Wattage? WTF?

Posted: October 14, 2011 in Bike, Equipment
Tags: , ,

Two years ago it was, “Hey Terry, you need to get a cadence reader on your bike”…so I did.  In cycling, cadence refers to the number of revolutions of the crank per minute; roughly speaking, this is the rate at which a cyclist is pedaling/turning the pedals over.  I know, ‘big whoop’, right?

However, once I began focusing on my cadence instead of my speed, per se, I learned how to keep that cadence rate, roughly, around the 95-100 rpm  mark which is also the same approximate speed that my legs turn over while running off the bike.  In this way, I trained my legs to be efficient at managing a particular pace for long periods through the bike-run transition and this knowledge (and conditioning) has served me very well throughout the past two seasons of triathlon.  It was what you might refer to as a ‘break through’ of sorts.

This year, it’s an entirely different ball game as the new spin bikes at our local YMCA have now been equipped with new computers that, besides cadence, also read our power output (measures in watts).  So for whatever reason, our typical spin-slash-Brick class was instantly taken to the next ‘Holy shit!’  level of difficulty and the bar has been raised yet again.  But why is this particular power meter reading so different from anything else I’ve ever trained to?  I’m still pedaling my ass off as hard as I ever was, was I not?

A quick review on Wikipedia gave me this:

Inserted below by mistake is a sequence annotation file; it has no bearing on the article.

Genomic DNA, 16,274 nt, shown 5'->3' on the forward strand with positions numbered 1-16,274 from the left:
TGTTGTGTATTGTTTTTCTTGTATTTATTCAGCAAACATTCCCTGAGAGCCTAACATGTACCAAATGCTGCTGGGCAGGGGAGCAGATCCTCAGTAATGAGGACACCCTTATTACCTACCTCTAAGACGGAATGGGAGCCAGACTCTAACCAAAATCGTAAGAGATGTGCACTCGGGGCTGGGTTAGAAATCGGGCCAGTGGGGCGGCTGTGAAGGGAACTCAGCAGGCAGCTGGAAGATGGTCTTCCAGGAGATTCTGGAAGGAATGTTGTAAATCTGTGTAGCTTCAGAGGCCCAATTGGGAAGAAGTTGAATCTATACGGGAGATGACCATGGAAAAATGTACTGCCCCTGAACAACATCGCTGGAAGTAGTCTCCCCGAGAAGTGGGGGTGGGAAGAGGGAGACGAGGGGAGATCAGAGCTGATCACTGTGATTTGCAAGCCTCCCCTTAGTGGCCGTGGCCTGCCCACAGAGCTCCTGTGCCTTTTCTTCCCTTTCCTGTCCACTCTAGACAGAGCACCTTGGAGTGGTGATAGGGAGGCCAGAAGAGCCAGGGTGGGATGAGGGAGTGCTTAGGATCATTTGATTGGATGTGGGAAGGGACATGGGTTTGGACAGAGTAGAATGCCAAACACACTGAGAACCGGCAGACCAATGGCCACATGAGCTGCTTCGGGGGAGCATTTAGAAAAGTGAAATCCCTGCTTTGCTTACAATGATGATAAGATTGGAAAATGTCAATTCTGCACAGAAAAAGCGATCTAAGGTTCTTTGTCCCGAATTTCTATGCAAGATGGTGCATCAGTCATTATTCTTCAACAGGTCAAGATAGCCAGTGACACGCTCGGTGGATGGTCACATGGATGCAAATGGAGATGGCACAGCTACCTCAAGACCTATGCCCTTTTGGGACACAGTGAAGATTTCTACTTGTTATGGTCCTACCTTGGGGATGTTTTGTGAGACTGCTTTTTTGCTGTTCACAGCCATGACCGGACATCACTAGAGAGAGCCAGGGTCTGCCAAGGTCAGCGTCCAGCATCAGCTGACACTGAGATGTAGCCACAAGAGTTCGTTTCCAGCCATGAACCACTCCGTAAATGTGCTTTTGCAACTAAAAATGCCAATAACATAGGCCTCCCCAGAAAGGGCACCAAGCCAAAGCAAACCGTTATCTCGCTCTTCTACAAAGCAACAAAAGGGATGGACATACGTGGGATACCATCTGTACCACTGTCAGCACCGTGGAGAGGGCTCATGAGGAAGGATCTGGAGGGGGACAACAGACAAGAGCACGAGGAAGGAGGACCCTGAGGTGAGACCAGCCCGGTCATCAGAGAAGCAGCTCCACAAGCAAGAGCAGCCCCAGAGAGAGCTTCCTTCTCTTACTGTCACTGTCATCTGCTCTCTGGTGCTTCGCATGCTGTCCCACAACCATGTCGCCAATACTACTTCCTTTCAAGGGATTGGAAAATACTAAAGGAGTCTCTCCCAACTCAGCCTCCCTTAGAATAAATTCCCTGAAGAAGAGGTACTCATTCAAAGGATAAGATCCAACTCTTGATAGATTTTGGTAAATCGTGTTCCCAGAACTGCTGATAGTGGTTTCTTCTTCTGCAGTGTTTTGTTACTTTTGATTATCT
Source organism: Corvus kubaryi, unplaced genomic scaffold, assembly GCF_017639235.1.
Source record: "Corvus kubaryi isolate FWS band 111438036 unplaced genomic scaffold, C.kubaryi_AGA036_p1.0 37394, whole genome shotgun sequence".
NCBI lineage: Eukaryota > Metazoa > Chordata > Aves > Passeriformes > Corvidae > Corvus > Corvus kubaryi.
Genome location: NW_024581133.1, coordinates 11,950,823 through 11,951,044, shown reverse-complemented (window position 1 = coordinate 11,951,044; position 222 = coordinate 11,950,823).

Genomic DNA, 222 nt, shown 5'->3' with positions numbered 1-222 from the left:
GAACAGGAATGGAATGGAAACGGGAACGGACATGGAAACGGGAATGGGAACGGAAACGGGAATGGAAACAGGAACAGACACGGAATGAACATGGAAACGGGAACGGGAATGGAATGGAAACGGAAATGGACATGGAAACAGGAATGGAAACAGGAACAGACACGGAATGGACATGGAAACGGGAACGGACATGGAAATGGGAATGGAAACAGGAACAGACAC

Power meters provide instant feedback to the rider about their performance and measure their actual output; heart rate monitors measure the physiological effect of effort and therefore ramp up more slowly.  Thus, an athlete performing “interval” training while using a power meter can instantly see that they are producing 300 watts, for example, instead of waiting for their heart rate to climb to a certain point.  In addition, power meters measure the force that moves the bike forward multiplied by the velocity, which is the desired goal. This has two significant advantages over heart rate monitors: 1) An athlete’s heart rate may remain constant over the training period, yet their power output is declining, which they cannot detect with a heart rate monitor; 2) While an athlete who is not rested or not feeling entirely well may train at their normal heart rate, they are unlikely to be producing their normal power—a heart rate monitor will not reveal this, but a power meter will.  Further, power meters enable riders to experiment with cadence and evaluate its effect relative to speed and heart rate.